EMOTIONS

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This course and included materials are licensed under a Creative Commons Attribution-NonCommercial-NoDerivatives 4.0 International License

Concepts

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Mood

Feeling

Affect

Definitions

Categorizing Emotions

Empirical, after Paul Ekman

Universal Emotions

Concept

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Examples

Anger

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Fear

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Disgust

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Sadness

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Happiness

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Universal facial signals to emotion

"Partially Chartered" Emotions

"Half or less than half of emotion scientists believe there is convincing evidence that each of the following is an emotion."

Examples

Love

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Surprise

Jealousy

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Envy

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Hate

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Embarrassment

Shame

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Contempt

Guilt

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Positive // Negative

Positive Emotions

Happiness

Negative Emotions

Ambivalent Emotions

Anger

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Due to its nature, Anger should not be merely classified as "negative" emotion. It has too many constructive elements, especially when it occurs after a state of helplessness.

Processing Anger

Helpless Anger

Main Emotions

Happiness

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Helplessness

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Shame

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(Emotional) Pain

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Concepts

Signal of an Emotion

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The Message (of an Emotion)

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Debunking Common Myths about Emotions

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Human Nature

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Emotions are a common feature of the human biological system.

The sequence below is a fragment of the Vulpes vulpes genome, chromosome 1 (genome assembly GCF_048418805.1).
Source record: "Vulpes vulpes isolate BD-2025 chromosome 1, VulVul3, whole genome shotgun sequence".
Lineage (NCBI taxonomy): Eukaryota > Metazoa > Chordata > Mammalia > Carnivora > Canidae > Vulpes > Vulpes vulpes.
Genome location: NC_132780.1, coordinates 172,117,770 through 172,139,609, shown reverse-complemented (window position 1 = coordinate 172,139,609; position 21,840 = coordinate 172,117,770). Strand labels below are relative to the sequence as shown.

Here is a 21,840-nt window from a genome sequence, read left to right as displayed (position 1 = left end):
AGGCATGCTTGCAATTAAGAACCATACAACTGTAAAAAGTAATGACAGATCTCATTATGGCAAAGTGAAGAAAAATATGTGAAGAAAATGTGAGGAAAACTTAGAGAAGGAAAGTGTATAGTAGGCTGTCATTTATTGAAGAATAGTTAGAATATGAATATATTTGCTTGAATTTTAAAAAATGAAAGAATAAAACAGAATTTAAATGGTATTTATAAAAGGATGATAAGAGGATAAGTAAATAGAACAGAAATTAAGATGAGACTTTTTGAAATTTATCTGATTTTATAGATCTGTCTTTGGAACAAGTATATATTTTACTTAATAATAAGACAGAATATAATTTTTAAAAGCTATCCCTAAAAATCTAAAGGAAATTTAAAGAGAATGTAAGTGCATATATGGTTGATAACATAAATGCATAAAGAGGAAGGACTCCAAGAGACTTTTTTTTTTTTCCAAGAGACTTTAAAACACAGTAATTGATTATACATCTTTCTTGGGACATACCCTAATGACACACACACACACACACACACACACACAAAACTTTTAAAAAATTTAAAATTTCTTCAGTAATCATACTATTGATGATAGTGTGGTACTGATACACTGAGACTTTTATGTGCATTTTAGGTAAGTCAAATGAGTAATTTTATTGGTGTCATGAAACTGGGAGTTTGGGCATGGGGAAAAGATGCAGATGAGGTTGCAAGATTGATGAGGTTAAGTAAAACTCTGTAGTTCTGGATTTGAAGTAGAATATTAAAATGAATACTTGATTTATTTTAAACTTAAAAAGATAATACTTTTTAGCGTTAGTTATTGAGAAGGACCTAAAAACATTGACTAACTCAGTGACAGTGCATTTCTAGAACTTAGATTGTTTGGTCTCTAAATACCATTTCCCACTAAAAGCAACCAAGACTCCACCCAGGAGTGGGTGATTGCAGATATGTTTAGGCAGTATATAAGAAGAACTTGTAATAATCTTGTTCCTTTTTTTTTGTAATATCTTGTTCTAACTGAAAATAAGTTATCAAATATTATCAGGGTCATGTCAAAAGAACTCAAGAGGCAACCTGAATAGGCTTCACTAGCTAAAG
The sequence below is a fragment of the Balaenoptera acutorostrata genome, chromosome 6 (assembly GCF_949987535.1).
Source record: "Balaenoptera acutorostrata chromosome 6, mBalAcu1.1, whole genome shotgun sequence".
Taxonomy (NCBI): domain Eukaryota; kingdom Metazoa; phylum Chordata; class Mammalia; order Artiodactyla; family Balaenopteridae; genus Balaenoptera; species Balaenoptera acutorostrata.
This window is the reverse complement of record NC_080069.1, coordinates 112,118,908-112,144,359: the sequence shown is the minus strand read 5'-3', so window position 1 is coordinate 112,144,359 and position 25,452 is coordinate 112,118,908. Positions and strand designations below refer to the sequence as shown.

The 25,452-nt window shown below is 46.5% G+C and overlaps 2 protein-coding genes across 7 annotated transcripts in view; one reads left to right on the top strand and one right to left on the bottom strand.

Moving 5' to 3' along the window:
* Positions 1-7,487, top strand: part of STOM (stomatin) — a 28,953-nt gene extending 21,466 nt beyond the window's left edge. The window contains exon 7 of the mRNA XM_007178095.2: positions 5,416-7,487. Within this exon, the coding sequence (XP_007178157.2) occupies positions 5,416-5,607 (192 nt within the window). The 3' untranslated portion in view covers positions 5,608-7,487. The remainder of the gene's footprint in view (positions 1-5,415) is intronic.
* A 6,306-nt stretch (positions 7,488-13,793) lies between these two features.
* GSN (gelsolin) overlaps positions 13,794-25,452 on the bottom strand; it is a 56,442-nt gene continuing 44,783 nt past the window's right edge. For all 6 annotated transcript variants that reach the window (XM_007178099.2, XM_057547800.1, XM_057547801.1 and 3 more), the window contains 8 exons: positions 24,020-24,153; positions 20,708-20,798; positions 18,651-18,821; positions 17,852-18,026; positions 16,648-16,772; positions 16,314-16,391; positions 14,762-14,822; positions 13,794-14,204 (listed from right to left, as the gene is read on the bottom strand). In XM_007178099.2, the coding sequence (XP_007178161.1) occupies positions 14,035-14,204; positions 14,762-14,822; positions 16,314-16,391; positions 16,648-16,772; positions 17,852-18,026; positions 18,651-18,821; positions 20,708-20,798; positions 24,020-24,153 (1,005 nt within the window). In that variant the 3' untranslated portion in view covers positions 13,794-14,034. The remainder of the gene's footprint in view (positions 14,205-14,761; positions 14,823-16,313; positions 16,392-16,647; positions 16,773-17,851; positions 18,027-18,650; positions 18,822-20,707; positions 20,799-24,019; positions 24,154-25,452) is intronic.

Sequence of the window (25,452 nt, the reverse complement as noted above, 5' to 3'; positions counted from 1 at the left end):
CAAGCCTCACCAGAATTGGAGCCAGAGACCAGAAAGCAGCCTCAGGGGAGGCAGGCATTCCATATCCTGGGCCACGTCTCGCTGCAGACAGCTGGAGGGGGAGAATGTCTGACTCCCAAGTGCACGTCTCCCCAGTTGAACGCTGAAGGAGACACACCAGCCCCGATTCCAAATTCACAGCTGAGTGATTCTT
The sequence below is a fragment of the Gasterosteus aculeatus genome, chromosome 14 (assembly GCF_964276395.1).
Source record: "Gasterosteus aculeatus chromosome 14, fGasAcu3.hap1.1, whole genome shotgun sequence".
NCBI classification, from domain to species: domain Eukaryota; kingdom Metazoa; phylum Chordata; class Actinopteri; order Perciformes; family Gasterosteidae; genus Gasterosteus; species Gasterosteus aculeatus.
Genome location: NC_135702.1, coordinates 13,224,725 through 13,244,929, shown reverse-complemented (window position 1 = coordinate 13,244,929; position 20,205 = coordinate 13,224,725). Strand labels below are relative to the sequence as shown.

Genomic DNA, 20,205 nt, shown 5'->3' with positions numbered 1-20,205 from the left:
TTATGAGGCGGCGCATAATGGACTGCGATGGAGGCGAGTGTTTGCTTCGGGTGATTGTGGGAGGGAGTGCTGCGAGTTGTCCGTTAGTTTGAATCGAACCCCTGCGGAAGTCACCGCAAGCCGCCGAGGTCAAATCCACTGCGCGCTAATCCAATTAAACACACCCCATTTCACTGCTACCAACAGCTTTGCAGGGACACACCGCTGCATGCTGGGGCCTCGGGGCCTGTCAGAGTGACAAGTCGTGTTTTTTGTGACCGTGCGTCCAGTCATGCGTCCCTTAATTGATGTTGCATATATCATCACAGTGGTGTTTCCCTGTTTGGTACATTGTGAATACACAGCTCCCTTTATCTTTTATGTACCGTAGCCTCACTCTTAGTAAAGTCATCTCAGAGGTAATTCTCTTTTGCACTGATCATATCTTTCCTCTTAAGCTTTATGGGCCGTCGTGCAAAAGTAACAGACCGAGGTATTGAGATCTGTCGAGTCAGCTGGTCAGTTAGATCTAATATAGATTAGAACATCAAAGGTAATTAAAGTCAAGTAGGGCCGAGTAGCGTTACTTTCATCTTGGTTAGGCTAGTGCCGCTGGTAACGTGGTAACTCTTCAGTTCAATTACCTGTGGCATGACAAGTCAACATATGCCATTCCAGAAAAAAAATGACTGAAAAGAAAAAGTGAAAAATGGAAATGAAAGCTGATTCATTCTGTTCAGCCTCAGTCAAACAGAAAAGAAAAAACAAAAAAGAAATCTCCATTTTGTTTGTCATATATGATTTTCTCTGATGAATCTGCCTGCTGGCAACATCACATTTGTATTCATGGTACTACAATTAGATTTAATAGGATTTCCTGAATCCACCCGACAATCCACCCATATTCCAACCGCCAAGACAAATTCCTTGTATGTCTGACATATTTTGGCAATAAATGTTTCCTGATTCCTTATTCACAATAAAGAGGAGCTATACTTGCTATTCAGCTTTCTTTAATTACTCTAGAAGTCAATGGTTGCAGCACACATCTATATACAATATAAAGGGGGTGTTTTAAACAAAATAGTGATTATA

However, there are many situations (some of them mental health conditions) in which people are (partially or completely) unable to manifest (feel, express) emotions.

By cause

genetic

The necessary structures to manifest (feel, express) emotions can be absent from birth.

acquired

(partially or completely) reversible

Numbness

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irreversible

by Reversibility

reversible

Numbness

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practically irreversible

Antisocial personality disorder

Wikipedia

Emotions seem to give meaning to the human experience.

Meaning

Paradigms

We cannot choose how we feel.

(Rational) Choice

Expression of Emotions

Facial Expression

Micro Expressions

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"Micro expressions are facial expressions that occur within a fraction of a second. This involuntary emotional leakage exposes a person's true emotions."

Facial Action Coding System

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"The Facial Action Coding System (FACS) is a comprehensive, anatomically based system for describing all visually discernible facial movement."

Verbal Expression

Principles

Expressing how you feel does change how you feel only under very specific circumstances - and much less than we usually think.

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